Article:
Graph theoretic methods for examining landscape connectivity and spatial movement patterns: application to the FMF grizzly bear research project
Maintaining movement connections across fragmented landscapes is important for the long-term conservation of grizzly bear populations. The focus of this thesis is on applying graph theoretic methods in conjunction with RS, GIS and GPS to study connectivity associated with female grizzly bears in the Yellowhead Ecosystem, Alberta. Centroids of habitat patches provided the basis for graph nodes. Edges representing connections or movement paths between nodes were created using Least-Cost Path (LCP) modeling. Four alternative permeability surfaces were employed to generate functional linkages between habitat patches. Graph structures were developed using 1999 / 2000 GPS data and validated with 2001 I 2002 GPS data for grizzly bears at two spatial scales (individual and landscape levels). Final graph structures were analyzed to quantify connectivity levels and visually explore spatial movement patterns. Results demonstrated the graph theoretic model not only provides measurements related to connectivity but also identifies potential movement corridors across landscapes.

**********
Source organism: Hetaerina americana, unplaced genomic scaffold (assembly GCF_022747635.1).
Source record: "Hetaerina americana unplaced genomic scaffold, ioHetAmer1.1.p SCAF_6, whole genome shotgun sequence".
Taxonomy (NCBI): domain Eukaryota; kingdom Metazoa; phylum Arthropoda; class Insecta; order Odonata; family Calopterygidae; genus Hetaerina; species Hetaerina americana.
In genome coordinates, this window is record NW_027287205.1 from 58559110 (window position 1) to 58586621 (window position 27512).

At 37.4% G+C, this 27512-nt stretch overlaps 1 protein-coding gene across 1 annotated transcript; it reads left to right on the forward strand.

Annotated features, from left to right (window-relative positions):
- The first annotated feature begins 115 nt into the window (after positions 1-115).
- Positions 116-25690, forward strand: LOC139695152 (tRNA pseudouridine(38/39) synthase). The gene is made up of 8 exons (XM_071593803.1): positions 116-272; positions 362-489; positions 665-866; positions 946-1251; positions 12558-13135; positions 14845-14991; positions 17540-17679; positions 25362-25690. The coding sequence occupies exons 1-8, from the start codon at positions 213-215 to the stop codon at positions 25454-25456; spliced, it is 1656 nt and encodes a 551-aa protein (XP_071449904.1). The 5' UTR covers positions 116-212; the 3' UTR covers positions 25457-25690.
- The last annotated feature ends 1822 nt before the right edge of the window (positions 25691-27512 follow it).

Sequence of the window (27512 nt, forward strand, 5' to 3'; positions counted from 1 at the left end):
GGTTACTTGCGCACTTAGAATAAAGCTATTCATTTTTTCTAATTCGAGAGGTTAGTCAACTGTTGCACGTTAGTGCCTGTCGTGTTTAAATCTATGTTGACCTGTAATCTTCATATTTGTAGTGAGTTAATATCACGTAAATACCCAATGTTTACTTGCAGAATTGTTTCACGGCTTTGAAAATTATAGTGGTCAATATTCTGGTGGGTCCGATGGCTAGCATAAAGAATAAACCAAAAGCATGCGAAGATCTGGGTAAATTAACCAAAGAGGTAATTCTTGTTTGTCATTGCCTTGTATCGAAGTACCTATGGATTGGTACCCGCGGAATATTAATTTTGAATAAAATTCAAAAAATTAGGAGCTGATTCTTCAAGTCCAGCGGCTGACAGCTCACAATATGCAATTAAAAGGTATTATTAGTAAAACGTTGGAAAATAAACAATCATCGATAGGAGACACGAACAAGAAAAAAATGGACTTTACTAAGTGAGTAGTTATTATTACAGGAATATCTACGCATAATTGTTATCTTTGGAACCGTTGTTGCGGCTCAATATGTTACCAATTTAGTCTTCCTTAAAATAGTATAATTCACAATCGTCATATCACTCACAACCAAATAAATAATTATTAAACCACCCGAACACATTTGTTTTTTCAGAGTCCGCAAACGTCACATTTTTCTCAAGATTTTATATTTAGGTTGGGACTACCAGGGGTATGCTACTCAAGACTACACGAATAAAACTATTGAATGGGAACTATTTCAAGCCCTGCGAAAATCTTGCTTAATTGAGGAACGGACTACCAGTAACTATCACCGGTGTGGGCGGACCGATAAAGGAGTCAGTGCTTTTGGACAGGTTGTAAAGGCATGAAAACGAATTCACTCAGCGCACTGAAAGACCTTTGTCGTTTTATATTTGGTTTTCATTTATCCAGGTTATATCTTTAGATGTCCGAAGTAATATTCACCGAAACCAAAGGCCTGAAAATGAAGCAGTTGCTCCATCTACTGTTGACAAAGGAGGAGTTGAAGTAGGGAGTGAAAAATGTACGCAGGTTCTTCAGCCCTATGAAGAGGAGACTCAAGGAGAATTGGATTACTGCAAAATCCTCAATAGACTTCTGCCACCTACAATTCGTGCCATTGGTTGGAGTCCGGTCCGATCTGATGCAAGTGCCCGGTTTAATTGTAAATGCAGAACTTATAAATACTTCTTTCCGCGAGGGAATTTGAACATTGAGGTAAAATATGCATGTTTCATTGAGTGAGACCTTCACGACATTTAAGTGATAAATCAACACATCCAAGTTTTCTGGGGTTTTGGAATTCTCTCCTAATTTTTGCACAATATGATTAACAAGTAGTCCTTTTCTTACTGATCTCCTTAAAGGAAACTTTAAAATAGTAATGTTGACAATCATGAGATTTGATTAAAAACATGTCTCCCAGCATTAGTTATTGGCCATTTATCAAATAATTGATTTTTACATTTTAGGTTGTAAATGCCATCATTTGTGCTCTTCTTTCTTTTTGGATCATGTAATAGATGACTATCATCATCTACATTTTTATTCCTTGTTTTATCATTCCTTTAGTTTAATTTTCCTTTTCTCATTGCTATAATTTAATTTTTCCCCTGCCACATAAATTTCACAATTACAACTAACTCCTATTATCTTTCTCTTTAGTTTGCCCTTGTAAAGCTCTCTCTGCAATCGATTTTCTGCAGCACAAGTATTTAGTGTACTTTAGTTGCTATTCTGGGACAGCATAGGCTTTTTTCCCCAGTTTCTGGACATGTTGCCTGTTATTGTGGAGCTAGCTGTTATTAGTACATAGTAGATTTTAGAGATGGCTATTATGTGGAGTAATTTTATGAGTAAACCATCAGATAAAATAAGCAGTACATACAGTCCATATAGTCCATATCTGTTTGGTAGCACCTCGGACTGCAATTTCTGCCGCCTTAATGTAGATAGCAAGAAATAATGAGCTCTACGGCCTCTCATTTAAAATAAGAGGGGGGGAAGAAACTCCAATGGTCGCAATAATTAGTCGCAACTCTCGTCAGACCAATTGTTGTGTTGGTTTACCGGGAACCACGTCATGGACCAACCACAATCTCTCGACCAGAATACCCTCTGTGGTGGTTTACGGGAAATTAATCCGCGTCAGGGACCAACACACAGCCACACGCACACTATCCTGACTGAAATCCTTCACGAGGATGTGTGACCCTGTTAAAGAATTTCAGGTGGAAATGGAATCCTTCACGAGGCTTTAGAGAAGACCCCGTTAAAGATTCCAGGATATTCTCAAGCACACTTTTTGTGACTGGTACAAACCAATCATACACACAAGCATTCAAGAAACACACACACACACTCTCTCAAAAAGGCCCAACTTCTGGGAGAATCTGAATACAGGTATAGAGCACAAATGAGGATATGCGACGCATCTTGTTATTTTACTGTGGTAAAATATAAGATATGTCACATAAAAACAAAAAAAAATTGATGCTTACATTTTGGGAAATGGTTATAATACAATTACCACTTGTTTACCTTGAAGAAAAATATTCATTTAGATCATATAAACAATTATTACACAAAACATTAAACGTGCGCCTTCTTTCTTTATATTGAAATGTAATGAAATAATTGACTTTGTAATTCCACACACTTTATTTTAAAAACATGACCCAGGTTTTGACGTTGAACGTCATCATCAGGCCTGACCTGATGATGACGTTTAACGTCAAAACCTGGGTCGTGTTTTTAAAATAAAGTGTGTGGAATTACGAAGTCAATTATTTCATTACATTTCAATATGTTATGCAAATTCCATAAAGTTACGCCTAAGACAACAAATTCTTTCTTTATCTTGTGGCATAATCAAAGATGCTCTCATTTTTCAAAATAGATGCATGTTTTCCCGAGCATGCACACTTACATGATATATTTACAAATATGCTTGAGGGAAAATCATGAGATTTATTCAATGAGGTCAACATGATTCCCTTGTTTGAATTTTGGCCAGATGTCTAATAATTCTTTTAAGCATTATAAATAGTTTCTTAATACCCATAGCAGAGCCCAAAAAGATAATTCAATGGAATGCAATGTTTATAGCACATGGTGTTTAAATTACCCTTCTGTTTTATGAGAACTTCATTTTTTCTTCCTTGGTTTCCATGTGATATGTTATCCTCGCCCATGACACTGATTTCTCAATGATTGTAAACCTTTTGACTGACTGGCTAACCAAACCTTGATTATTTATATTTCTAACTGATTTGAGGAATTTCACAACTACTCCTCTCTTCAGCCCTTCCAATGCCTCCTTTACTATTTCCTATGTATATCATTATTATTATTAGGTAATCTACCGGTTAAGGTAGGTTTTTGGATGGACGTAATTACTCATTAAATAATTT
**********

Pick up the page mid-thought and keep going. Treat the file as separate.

Bibliography: p. 130-139
Schwab, B. L. (2003). Graph theoretic methods for examining landscape connectivity and spatial movement patterns: application to the FMF grizzly bear research project (Master's thesis, University of Calgary, Calgary, Canada). Retrieved from https://prism.ucalgary.ca. doi:10.11575/PRISM/12335